Unfortunately there are plenty of CEOs and CFOs continue to measure IT on the trendiness of their smart devices, email uptime, and office applications. In addition to that, this leadership is constantly revising IT costs, system availability and help desk response time as key metrics. This represents a huge challenge for IT to maintain a good reputation and relationship while you need to innovate.
There’s also another recurrent discussion from leadership about Total Cost of Ownership (TCO), usually oriented on reducing these costs as mentioned earlier. TCO discussions don’t care about benefits, even more, they tend to discourage benefits and value. The explanation for this is simple: The easiest way to cut costs is to support technology that is less functional and capable; even though some would not refer to this concept literally as described, and probably use terms like “optimization” or “efficiency”. If you reduce the utilization of a service, you are reducing costs.
There’s a reality behind all this, IT needs to excel at running the day-to-day platforms so you can discuss going beyond the activities around keeping the lights on. Most of the times when we hear about an IT leader that was removed from his/her position is due an operational failure; it is really uncommon to hear about a person being removed because they were succeeding in operating IT but failing to incorporate innovation.
Busy Dying: Lack of Understanding between Important and Urgent
Managing your time comes down to one important thing: understanding the difference between importance and urgency. A big part of the challenge of time management emerges when you start to lose the sense of importance.
Email is probably the worst vehicle for conveying urgent, time-sensitive information. Soon as you sit in your computer, emails start coming up and you feel the need to start answering them, if you are really considerate you’ll start replying the older ones first (typically received the night before or really early in the morning) since those people have been waiting longer than others. It feels urgent, but it isn’t urgent.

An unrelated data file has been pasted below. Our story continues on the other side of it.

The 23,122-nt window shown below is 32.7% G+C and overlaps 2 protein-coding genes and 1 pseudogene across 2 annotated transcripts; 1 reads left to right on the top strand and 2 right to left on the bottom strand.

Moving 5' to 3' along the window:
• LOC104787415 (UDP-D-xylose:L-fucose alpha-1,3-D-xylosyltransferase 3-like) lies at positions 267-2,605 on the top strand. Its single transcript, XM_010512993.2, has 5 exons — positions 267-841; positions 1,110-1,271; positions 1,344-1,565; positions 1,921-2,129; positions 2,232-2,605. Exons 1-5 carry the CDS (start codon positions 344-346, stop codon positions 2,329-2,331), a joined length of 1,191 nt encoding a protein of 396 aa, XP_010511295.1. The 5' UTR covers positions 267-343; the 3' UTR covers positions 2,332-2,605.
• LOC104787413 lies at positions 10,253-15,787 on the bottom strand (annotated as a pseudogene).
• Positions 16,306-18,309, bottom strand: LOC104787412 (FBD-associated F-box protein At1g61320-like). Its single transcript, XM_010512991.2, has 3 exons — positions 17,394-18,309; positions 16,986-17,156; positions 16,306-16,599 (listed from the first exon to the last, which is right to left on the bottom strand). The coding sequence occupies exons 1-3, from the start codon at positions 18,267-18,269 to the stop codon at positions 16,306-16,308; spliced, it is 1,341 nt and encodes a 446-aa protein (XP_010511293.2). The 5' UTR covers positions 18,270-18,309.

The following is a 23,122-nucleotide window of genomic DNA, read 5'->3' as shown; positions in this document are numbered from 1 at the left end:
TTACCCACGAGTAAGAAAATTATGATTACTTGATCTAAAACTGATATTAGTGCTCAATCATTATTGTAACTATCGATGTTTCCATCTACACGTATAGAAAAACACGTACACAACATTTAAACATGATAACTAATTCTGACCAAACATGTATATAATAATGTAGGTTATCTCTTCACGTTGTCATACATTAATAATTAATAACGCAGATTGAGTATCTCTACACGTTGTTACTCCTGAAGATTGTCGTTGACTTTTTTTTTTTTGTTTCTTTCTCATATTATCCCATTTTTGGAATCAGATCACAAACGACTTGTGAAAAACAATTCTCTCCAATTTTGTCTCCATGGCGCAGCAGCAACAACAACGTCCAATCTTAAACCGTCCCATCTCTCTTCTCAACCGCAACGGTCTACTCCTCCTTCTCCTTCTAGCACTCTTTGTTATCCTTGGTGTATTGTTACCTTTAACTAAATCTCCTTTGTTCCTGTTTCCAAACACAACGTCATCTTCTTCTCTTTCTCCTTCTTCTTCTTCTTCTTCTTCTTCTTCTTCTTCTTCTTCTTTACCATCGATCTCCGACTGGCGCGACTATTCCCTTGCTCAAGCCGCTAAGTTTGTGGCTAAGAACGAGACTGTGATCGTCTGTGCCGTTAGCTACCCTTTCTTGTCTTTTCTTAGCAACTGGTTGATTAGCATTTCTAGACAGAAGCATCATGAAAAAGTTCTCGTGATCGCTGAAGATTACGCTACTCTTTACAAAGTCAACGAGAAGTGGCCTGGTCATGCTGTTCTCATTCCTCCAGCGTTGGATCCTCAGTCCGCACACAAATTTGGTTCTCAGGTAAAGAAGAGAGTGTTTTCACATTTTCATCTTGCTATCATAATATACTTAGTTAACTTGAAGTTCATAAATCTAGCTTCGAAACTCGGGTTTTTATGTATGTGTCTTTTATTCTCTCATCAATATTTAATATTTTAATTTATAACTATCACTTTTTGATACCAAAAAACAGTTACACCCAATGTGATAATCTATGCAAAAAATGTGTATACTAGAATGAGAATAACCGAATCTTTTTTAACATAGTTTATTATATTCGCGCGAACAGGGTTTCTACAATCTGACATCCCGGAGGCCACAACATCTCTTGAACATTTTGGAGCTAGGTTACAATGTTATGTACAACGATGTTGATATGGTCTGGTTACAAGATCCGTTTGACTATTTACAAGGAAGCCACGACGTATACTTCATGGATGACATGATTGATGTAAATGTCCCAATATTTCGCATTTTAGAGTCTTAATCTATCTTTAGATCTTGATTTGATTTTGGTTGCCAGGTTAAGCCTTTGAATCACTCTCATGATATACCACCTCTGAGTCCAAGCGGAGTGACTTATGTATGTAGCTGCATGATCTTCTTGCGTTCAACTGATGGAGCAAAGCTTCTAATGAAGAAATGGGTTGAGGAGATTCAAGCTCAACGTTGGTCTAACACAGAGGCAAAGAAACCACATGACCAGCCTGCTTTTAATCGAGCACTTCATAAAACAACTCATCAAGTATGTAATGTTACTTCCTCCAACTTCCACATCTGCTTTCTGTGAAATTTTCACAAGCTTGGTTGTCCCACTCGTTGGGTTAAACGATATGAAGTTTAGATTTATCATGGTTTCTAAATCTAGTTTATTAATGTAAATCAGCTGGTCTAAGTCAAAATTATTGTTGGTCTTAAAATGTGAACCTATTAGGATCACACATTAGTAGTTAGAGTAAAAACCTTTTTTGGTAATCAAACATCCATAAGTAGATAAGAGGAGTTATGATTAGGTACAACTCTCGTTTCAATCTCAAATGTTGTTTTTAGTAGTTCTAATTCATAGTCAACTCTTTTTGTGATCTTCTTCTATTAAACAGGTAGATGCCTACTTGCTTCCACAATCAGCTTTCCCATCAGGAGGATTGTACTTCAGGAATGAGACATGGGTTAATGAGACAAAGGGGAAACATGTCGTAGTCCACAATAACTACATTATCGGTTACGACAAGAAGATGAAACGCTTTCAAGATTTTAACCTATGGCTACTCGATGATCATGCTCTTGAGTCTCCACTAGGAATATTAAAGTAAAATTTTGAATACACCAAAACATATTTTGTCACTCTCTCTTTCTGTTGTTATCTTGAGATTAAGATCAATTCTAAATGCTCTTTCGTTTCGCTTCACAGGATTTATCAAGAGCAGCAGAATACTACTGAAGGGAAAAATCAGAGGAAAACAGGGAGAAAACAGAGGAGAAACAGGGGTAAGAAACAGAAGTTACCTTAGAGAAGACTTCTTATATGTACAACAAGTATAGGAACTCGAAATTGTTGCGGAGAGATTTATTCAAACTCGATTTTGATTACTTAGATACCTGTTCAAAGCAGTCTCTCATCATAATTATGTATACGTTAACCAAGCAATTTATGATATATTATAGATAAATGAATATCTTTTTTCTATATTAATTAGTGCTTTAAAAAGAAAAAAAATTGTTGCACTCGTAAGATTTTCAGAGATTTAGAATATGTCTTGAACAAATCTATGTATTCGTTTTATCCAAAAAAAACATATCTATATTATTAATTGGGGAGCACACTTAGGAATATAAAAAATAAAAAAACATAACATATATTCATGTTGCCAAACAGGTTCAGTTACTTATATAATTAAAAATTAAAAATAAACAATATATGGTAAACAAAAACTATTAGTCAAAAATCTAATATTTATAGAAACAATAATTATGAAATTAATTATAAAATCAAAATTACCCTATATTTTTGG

Differentiating important with urgent tends to be more of an intuitive decision. The propensity for confusion here is related about IT, in general, prioritizes on short-term concerns with faster results than long-term initiatives. The intention is to go deeper around this topic in the next article, but the best reference around understanding the difference relates to the Eisenhower Decision Matrix.
Eisenhower Matrix summary from https://appfluence.com/
Related to some of the discussions earlier, IT feels far more at ease solving technical challenges around the platforms they are supporting. Technically inclined staff are more comfortable playing in the technology sandbox than solving business problems. So, IT might “feel the urgency” to solve a challenge that does not have much criticality instead of supporting a business request that does not involve a technical challenge.
Busy Dying: High Dependency on Manual Provisioning and Discarding Self-Service
A recent report from McKinsey suggests that half of the job functions performed today by people could be automated using existing technology. This does not represent less jobs for IT, it means there should be more freedom to be more strategic.
If you are able to demonstrate real value, no one will eliminate your job. And we have to embrace that a lot of times in order to show value, you need to think strategically. Even more, these McKinsey reports state that jobs may grow in the upcoming years since productivity increases and, with the progression in technology, more and new type of roles will be required in IT.
We’ve all seen our fair share of scenarios where shadow IT takes preference among power users/organizations (i.e. development teams). Shadow IT happens, BYOD has become BYOIT for some companies. If they can obtain the full environment they need within minutes by doing it on their own, or alternatively they can ask IT and get it after several days or weeks, the selection process it’s not that hard. And this problem isn’t an intrinsic limitation from IT, it’s a choice.
Today, lots of IT is happening outside the IT department, mostly in the form of SaaS/PaaS brought in by business managers as islands of automation. We must be ready for that.
With millennials being the workforce of the future (estimated 75% by 2025) it is nearly impossible to ignore self-service capabilities. Millennials do not require much training around applications, that’s a known fact, most of today’s productivity (like most smartphone apps) is represented by intuitive processes. Our IT services need to be flexible, accessible, engaging and predictable in order to keep the final users invested.
Categories: IT Management